Bosa’s sense of humor isn’t my cup of tea, but he’s no dummy. He was an Academic All-Big Ten Conference honoree and a two-time OSU Scholar-Athlete. And for the record, Bosa’s football character is top-notch. His teammates and coaches swear by him.
Bosa is a load on the field. He’s a muscle-up, high-effort, speed-to-power player who is a high-end technician, in part because he was able to apprentice under older brother Joey, who declared for the draft after three years at Ohio State, from 2013-2015. Nick signed on in 2016 to give the Buckeyes six straight years of Bosa fury off the edge.
If you were to parse his game against Joey’s, Nick draws a bit more on power and oomph while Joey is a bit smoother and longer. But they’re extremely similar, with the same moves, the same active hands and relentless leg churning, and the same explosive ferocity off the edge.
They also had nearly identical stat lines at Ohio State. Joey had 34.5 TFL, Nick had 29.0. Joey had 21 sacks, Nick had 17.5. And keep in mind: Nick played a tick over 600 fewer snaps than Joey in college because of his junior year injury. The pair had essentially identical PFF pass-rushing grades in college. Father of the Brothers Bosa, John Bosa, was a first-round pick of the Dolphins in the 1980s.
Nick is also a plus-plus run defender. You can’t handle him with one blocker, and he can also drop the anchor and hang in against two guys to create multi-car pileups in the direction the ball is flowing.
As ESPN's Matt Bowen noted, Bosa's go-to move on the attack is a club/swipe combination that jars the offensive linemen enough for him to swim across their face with a direct path to the quarterback. His game is quick hands, relentless leg drive and blood smears on jerseys.
ESPN asked an NFL executive if his team would hold Bosa's decision to leave Ohio State in the middle of the season against him? "Nope. When you're as good as he is, it doesn't matter." Same goes for the Twitter persona, though Bosa hopefully shed some of the Eddie Haskell stuff during his rehab.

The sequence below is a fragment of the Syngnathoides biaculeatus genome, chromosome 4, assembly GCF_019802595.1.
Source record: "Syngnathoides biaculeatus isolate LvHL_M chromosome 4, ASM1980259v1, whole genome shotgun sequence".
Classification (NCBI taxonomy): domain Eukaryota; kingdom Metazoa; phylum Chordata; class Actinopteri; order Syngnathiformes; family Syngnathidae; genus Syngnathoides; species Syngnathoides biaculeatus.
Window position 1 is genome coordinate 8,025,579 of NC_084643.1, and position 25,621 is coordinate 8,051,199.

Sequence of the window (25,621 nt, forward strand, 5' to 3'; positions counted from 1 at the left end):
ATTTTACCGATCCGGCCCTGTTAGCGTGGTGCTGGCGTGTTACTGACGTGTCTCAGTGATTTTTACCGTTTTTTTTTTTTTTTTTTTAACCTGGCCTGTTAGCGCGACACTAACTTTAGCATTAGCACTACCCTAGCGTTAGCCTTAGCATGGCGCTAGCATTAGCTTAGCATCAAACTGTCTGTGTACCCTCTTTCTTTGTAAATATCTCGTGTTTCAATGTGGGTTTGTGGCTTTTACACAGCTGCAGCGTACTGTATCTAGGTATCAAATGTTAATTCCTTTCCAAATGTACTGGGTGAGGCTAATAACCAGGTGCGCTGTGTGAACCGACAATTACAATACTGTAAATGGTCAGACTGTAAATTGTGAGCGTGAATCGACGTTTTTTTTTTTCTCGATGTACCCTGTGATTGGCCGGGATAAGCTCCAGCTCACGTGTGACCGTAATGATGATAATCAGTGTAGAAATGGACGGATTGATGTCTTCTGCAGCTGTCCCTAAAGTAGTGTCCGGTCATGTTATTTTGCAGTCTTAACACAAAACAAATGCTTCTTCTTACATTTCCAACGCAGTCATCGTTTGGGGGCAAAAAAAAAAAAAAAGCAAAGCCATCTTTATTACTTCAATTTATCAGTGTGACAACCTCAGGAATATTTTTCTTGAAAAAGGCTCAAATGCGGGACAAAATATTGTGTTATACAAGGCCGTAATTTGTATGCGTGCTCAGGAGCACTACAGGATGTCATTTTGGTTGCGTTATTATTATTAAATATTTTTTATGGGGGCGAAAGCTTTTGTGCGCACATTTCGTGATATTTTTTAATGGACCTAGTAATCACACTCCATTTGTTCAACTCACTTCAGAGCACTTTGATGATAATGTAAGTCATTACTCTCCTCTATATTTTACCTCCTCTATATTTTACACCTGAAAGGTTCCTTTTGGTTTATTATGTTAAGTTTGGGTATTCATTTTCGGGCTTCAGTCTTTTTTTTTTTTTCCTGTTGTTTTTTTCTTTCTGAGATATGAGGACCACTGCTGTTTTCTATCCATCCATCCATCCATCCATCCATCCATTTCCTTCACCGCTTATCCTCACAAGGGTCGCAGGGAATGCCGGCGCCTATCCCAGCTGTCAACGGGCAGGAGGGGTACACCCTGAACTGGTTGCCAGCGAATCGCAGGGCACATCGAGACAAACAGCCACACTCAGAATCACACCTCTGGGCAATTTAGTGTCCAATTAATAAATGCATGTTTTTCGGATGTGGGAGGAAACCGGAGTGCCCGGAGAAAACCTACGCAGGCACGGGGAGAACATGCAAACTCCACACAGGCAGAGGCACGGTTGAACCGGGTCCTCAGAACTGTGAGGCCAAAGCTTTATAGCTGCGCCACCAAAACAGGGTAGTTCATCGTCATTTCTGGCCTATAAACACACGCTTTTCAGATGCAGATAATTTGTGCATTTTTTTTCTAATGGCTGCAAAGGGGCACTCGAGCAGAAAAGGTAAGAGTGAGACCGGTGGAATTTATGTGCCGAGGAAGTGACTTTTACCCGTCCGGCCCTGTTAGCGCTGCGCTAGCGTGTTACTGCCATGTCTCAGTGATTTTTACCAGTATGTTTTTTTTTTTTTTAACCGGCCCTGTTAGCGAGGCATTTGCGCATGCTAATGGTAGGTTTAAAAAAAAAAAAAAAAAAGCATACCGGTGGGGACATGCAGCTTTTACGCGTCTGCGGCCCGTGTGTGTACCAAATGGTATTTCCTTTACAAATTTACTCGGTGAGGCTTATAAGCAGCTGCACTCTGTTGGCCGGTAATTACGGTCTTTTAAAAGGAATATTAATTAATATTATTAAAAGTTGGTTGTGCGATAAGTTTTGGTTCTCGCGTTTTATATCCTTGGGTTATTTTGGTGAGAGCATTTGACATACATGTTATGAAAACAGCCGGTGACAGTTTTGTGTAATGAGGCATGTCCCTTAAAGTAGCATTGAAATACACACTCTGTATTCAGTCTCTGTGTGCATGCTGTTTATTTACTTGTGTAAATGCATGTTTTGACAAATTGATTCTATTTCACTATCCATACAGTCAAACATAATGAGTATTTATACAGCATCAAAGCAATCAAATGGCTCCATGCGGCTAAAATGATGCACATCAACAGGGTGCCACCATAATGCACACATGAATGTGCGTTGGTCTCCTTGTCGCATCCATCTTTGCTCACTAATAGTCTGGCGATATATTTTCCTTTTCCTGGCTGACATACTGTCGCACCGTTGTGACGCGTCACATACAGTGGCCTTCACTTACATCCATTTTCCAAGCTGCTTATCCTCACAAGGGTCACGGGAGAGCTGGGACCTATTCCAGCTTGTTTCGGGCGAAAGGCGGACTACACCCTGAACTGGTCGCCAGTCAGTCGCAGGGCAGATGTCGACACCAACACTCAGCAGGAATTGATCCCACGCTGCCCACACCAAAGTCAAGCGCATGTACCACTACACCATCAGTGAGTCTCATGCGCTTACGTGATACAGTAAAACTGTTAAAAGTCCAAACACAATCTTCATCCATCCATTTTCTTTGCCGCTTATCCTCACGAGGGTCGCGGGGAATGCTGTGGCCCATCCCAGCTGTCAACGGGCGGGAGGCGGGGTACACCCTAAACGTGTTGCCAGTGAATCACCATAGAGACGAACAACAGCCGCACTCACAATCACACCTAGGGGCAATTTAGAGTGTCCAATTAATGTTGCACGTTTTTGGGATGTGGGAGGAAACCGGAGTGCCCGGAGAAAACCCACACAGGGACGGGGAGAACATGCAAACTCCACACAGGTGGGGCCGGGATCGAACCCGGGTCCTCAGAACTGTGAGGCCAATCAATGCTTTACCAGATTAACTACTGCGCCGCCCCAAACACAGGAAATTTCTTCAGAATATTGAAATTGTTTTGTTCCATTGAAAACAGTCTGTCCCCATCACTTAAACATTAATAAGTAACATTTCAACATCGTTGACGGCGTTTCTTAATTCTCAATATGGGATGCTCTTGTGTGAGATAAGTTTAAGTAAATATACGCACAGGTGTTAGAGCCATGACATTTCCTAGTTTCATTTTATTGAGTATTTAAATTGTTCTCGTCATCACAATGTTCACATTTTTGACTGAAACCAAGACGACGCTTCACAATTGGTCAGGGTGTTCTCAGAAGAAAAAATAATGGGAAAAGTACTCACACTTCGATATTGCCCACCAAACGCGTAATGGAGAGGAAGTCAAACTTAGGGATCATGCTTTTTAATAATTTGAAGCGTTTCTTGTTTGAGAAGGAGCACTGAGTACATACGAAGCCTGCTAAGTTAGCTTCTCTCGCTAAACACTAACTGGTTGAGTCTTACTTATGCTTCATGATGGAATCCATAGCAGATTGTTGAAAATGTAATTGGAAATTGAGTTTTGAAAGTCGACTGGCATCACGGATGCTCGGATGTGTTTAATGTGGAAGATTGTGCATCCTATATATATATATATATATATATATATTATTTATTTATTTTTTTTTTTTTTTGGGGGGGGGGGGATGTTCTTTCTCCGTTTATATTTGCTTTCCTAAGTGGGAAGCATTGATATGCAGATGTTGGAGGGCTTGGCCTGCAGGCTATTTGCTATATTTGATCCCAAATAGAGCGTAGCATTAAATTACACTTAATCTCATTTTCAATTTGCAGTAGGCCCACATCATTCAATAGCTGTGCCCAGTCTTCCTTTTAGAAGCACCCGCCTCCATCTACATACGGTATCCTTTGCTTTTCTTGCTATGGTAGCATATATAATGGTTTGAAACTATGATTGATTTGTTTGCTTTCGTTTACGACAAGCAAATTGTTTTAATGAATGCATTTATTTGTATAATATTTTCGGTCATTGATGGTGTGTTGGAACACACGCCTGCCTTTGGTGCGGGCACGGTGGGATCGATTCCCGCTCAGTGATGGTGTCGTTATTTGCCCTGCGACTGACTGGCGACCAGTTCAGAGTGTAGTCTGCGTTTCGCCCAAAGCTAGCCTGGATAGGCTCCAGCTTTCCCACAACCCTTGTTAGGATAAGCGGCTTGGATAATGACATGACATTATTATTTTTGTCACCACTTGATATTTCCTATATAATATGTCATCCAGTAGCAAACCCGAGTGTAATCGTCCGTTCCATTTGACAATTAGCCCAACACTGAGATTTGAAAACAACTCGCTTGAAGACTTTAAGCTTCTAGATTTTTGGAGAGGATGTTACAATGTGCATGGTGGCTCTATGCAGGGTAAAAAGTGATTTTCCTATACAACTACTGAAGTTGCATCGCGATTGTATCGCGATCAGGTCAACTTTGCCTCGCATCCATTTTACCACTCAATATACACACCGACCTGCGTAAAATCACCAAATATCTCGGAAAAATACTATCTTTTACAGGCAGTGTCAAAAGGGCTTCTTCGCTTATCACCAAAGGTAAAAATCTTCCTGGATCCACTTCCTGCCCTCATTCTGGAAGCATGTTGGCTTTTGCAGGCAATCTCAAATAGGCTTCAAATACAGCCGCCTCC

Bosa is a top-three talent. You can nitpick the profile a bit – he’s coming off a season-ending injury, he’s a bit immature, and he’s not as long nor as athletic as many other top-five edge rushers we’ve seen the past decade – but let’s be honest. This kid is a beast.
3. Montez Sweat (Mississippi State) | 6’6/260
SPARQ percentile: 97.1
A three-star, 220-pound tight end recruit in the 2014 class who signed with Michigan State, “Tez” Sweat was quickly moved to defense as a freshman. The next season, only two games into the campaign, Sweat was suspended indefinitely for an undisclosed violation of team rules.*
*(His MSU teammate, Craig Evans, later revealed that marijuana use was the reason. For whatever it’s worth, Evans is emphatic that pot was the only reason Sweat got the boot. Sweat was also accused of stealing a bike while in East Lansing, though he said that was a misunderstanding).
Sweat spent a year rehabbing his stock in the JUCO ranks and then signed with Mississippi State. He excelled immediately, posting back-to-back double-digit sack seasons while getting tabbed to the First-Team All-SEC team both times. His 22 sacks over that time were second-most in the nation behind Josh Allen.
Last fall, he had 12 sacks, with a 19.1% pressure percentage that ranked top-10 among edge defenders in this class. For that, he was also named an All-American. He and Jeffery Simmons were brutally difficult to deal with as a tandem.
Sweat’s game is built on length and speed. In those two metrics, he’s elite. The 6-foot-6, 260-pounder ran a ludicrous 4.41 forty (faster than Julio Jones, Odell Beckham and Antonio Brown) and has extension-cord arms (35 ⅜ inches). "That’s how you want to draw up a defensive end," NFL Network analyst Daniel Jeremiah said.
Sweat is a classic speed rusher who tries to beat tackles wide, ripping through their outside arm and then flipping on the jets as he turns the corner looking for dinner. He wins with speed, but even tackles who know that have all kinds of problems dealing with him.
Sweat gets on top of you very quickly, and he’s a very hard moving target to get your timing down on because, like a giraffe, he’s a high-cut long-strider who chews up ground very quickly (and moves faster than he appears to be moving).